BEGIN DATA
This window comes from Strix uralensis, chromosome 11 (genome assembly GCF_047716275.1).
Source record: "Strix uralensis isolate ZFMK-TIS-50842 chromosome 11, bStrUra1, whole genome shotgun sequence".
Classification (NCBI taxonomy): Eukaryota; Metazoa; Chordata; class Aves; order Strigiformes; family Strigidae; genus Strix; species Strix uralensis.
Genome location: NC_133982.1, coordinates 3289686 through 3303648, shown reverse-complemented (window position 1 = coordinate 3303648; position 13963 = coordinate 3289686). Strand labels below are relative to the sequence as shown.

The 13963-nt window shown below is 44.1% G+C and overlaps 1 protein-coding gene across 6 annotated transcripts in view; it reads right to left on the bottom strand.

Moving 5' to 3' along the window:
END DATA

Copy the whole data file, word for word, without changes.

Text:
This window comes from Strix uralensis, chromosome 11 (genome assembly GCF_047716275.1).
Source record: "Strix uralensis isolate ZFMK-TIS-50842 chromosome 11, bStrUra1, whole genome shotgun sequence".
Classification (NCBI taxonomy): Eukaryota; Metazoa; Chordata; class Aves; order Strigiformes; family Strigidae; genus Strix; species Strix uralensis.
Genome location: NC_133982.1, coordinates 3289686 through 3303648, shown reverse-complemented (window position 1 = coordinate 3303648; position 13963 = coordinate 3289686). Strand labels below are relative to the sequence as shown.

The 13963-nt window shown below is 44.1% G+C and overlaps 1 protein-coding gene across 6 annotated transcripts in view; it reads right to left on the bottom strand.

Moving 5' to 3' along the window: